An alternative technique to align a clock phase with a data stream or with other digital signals with which the clock needs to be synchronized is the use of a delay locked loop. As will be explained, because of the need for a pre-existing clock signal which matches the frequency of the required signal and which only needs phase adjustment, this technique is limited in application and not generally applicable for the extraction of a clock signal from a combined clock and data signal. In contrast to phase locked loops with phase error which accumulates with each cycle so that a constantly operating, high quality control circuit is required to maintain the locked condition, phase relationships for a delay locked loop or for other delay element applications may operate properly over relatively large tolerance ranges and phase relations for which they are designed to adjust, and may also be relatively stable with time so periodic delay adjustment or even one time calibration may provide satisfactory performance in some instances. Exemplary embodiments of this invention preserve timing relations needed to use phase alignment techniques to recover transmitted data. In most instances a pre-existing clock or timing signal needed for phase alignment is not available at the receiving end of a serial communication data link. In a typical delay locked loop circuit, a pre-existing clock signal is available and is input to a variable delay element and a control circuit is provided to compare the phase of the clock signal output by the variable delay element to the phase of the signal whose phase is to be matched. The control circuit produces a controlling signal based on the result of the comparison which is input to the delay control input of the variable delay element to properly adjust the delay of the variable delay element to bring the phase of the clock signal into the desired phase relationship. Summarizing, the delay locked loop is normally easier to control than a phase locked loop but, its use normally requires a pre-existing frequency matched signal which is not available in most data receiver applications.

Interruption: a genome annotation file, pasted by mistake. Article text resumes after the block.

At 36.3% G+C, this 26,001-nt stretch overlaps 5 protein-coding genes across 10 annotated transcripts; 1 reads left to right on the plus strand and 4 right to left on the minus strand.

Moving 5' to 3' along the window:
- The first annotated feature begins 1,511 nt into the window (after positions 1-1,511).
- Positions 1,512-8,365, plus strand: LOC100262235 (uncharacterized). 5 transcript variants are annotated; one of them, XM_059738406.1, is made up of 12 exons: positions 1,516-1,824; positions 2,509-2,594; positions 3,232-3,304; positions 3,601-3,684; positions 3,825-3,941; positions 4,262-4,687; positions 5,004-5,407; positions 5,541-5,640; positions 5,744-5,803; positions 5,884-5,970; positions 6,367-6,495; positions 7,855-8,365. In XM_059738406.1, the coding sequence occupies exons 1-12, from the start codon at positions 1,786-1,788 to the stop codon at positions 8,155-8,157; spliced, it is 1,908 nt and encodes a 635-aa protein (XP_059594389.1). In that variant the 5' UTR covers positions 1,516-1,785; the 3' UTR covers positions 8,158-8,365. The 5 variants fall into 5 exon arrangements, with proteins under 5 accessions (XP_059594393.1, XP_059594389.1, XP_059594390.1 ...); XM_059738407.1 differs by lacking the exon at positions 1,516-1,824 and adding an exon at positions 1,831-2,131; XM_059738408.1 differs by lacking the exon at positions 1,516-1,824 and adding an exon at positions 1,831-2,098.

In exemplary designs, this problem is overcome by passing necessary timing properties from a reference clock to a transmitted data stream and then at the remote end, from the transmitted data stream to a return data stream, the timing properties being such that data may be recovered from the returned data stream using the reference clock along with phase shifting components. In these designs, timing information extracted from a data stream received from an interface unit by a remote unit is used to synchronize data returned by the remote unit to the interface unit so that a phase adjustment is adequate to align data signals and reference clock signals to enable use of the reference clock to extract data from the data stream. Exemplary embodiments of this invention embed timing properties derived from a reference clock in an interface unit into a data stream to a remote unit which in turn extracts and preserves a portion of these timing properties which is embedded in a data stream transmitted from the remote back to the interface unit. The embedded timing properties are configured so that the reference clock in the interface unit together with a phase alignment operation may be used to recover the data received by the interface unit from the remote unit. In the exemplary designs, delay elements are configured to perform additional operations such as to mask data transitions to facilitate separation of clock and data signals and to multiply clock frequencies without the use of phase locked or delay locked loops. These delay elements may be periodically calibrated in order to adequately compensate for changes in timing due to effects of variables such as operating temperature or voltage.

The topology as shown in FIG. 13 is an example of one implementation to provide portions of the reception and transmission functions for the serial reception of incoming data and associated timing information and transmission of data and associated timing information as outlined for the remote device in the description above. The device of FIG. 13 utilizes discrete, periodically calibrated delay elements to separate the data from the clock signal in the incoming data stream that contains an embedded timing reference. In the exemplary design of FIG. 13, the delay elements are also used to provide intermediate clock pulses to multiply the clock rate from the incoming timing reference and data stream to provide a higher clock rate, optionally for local use, and also as a time base to send partially synchronized data back to the interface device so that the reference clock in the interface device may be used to decode the data as described above. Because the delay elements handle signals derived directly from the input stream, errors tend to be related directly to individual delay element delays and the effects of these errors tend to be multiplied by no more than by the number of elements in the cascaded delay element of the exemplary clock multiplier circuit.